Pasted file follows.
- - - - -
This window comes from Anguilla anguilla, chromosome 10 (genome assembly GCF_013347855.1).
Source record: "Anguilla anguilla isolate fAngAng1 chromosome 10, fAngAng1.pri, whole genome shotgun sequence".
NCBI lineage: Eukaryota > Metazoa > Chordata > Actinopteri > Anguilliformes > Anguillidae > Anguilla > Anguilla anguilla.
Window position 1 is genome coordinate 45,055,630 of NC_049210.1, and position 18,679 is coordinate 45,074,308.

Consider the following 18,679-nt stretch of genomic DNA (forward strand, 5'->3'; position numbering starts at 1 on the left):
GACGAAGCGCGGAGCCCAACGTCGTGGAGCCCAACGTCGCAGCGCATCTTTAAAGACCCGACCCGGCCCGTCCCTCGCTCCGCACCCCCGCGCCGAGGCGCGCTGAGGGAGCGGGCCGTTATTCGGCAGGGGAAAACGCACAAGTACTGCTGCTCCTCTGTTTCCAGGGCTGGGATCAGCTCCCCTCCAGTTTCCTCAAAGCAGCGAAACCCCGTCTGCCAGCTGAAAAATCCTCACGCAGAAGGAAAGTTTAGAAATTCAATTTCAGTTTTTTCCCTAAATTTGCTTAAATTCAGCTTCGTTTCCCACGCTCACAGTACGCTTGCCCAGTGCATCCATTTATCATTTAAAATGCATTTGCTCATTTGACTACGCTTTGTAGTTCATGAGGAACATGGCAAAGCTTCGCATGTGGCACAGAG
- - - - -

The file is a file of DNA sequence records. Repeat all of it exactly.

This window comes from Anguilla anguilla, chromosome 10 (genome assembly GCF_013347855.1).
Source record: "Anguilla anguilla isolate fAngAng1 chromosome 10, fAngAng1.pri, whole genome shotgun sequence".
NCBI lineage: Eukaryota > Metazoa > Chordata > Actinopteri > Anguilliformes > Anguillidae > Anguilla > Anguilla anguilla.
Window position 1 is genome coordinate 45,055,630 of NC_049210.1, and position 18,679 is coordinate 45,074,308.

Consider the following 18,679-nt stretch of genomic DNA (forward strand, 5'->3'; position numbering starts at 1 on the left):
GACGAAGCGCGGAGCCCAACGTCGTGGAGCCCAACGTCGCAGCGCATCTTTAAAGACCCGACCCGGCCCGTCCCTCGCTCCGCACCCCCGCGCCGAGGCGCGCTGAGGGAGCGGGCCGTTATTCGGCAGGGGAAAACGCACAAGTACTGCTGCTCCTCTGTTTCCAGGGCTGGGATCAGCTCCCCTCCAGTTTCCTCAAAGCAGCGAAACCCCGTCTGCCAGCTGAAAAATCCTCACGCAGAAGGAAAGTTTAGAAATTCAATTTCAGTTTTTTCCCTAAATTTGCTTAAATTCAGCTTCGTTTCCCACGCTCACAGTACGCTTGCCCAGTGCATCCATTTATCATTTAAAATGCATTTGCTCATTTGACTACGCTTTGTAGTTCATGAGGAACATGGCAAAGCTTCGCATGTGGCACAGAG